That's the central question facing a federal appeals court in a case that could sharply limit the government's ability to snoop into laptop computers carried across the border by American citizens.
The question, before the 9th U.S. Circuit Court of Appeals, arose from the prosecution of Michael Timothy Arnold, an American citizen whose laptop was randomly searched in July 2005 at Los Angeles International Airport... In June 2006, a judge from the U.S. District Court for the Central District of California threw out the evidence, finding that customs officials must have at least "reasonable suspicion" to begin prying into the contents of an electronic storage device, a decision the government is now appealing.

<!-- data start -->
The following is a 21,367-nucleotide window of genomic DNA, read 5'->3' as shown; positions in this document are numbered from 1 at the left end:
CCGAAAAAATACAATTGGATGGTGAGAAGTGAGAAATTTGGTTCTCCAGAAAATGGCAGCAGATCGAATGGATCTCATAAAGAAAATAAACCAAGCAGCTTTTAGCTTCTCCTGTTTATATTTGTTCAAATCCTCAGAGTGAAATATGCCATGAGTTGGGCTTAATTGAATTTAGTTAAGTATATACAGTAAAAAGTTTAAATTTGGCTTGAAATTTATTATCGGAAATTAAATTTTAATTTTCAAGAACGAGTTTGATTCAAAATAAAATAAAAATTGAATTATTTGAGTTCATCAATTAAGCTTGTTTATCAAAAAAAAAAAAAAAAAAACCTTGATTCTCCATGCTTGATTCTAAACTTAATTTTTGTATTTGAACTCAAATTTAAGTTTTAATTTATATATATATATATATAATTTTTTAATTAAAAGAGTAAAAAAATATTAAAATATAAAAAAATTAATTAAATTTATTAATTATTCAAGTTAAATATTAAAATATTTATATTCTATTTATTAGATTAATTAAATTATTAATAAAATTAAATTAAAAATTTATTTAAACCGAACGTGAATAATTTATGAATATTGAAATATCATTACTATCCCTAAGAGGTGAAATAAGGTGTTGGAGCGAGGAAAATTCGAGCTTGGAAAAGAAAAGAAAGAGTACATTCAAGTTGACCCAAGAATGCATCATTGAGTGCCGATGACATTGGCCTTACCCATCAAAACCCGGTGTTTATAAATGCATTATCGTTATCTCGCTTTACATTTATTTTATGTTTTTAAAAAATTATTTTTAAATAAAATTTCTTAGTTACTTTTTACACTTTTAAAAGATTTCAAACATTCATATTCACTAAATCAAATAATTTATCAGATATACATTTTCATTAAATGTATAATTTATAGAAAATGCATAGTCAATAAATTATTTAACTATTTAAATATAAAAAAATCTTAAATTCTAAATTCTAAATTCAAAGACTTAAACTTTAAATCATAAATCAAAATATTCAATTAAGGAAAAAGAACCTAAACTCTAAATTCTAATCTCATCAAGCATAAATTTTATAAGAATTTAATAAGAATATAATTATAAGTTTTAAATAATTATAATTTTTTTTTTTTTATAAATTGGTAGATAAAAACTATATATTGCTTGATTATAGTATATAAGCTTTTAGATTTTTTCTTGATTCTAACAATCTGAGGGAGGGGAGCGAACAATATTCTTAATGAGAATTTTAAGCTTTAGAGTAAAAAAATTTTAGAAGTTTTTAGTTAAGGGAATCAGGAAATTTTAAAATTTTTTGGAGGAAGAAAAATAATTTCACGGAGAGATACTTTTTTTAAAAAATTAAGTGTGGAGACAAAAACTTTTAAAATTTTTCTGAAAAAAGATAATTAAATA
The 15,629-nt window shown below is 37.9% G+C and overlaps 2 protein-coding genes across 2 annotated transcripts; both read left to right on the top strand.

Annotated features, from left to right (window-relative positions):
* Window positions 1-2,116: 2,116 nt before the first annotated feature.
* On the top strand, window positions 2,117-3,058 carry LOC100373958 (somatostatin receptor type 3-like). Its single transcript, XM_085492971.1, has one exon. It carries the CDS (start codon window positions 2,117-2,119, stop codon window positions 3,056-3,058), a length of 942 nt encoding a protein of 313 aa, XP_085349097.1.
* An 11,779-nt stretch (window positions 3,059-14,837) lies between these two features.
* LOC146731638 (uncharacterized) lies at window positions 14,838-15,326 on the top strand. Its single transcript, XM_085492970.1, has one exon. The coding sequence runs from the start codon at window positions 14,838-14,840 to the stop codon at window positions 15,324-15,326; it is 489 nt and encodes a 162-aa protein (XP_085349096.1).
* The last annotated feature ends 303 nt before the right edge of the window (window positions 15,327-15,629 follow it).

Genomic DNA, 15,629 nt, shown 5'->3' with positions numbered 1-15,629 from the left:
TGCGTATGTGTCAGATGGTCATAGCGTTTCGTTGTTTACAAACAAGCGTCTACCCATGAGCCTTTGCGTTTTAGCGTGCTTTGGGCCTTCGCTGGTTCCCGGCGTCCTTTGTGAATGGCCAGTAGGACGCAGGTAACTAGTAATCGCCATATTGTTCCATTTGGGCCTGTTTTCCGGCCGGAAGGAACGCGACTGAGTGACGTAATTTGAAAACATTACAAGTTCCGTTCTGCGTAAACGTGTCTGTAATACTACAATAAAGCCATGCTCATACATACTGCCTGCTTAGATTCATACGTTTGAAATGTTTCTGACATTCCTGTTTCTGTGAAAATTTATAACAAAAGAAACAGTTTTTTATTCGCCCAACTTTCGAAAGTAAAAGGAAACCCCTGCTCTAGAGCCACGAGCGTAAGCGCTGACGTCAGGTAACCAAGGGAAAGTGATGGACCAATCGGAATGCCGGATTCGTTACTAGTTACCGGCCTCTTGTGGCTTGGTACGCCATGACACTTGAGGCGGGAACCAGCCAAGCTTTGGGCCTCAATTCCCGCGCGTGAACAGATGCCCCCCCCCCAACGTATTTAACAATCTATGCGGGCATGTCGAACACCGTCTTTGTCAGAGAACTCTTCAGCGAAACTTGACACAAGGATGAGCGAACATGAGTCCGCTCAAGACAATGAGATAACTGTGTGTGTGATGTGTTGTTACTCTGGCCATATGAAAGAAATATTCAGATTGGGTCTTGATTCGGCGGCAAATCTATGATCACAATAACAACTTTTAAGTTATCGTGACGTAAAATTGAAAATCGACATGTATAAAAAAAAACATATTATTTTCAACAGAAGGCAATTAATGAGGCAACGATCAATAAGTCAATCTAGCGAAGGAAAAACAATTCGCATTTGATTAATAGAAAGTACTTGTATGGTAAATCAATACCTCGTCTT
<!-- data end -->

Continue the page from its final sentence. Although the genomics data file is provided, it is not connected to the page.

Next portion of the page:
"Electronic storage devices function as an extension of our own memory," Judge Dean Pregerson wrote. "They are capable of storing our thoughts, ranging from the most whimsical to the most profound. Therefore, government intrusions into the mind -- specifically those that would cause fear or apprehension in a reasonable person -- are no less deserving of Fourth Amendment scrutiny than intrusions that are physical in nature."
The US government disagrees: "If allowed to stand, the district court's decision will seriously undermine the nation's vital interest in protecting its borders by removing the significant deterrent effect of suspicionless searches."
Priceless. Do check out the rest of the article here (just catching up on my Wired feed). The case is due to be argued later this year.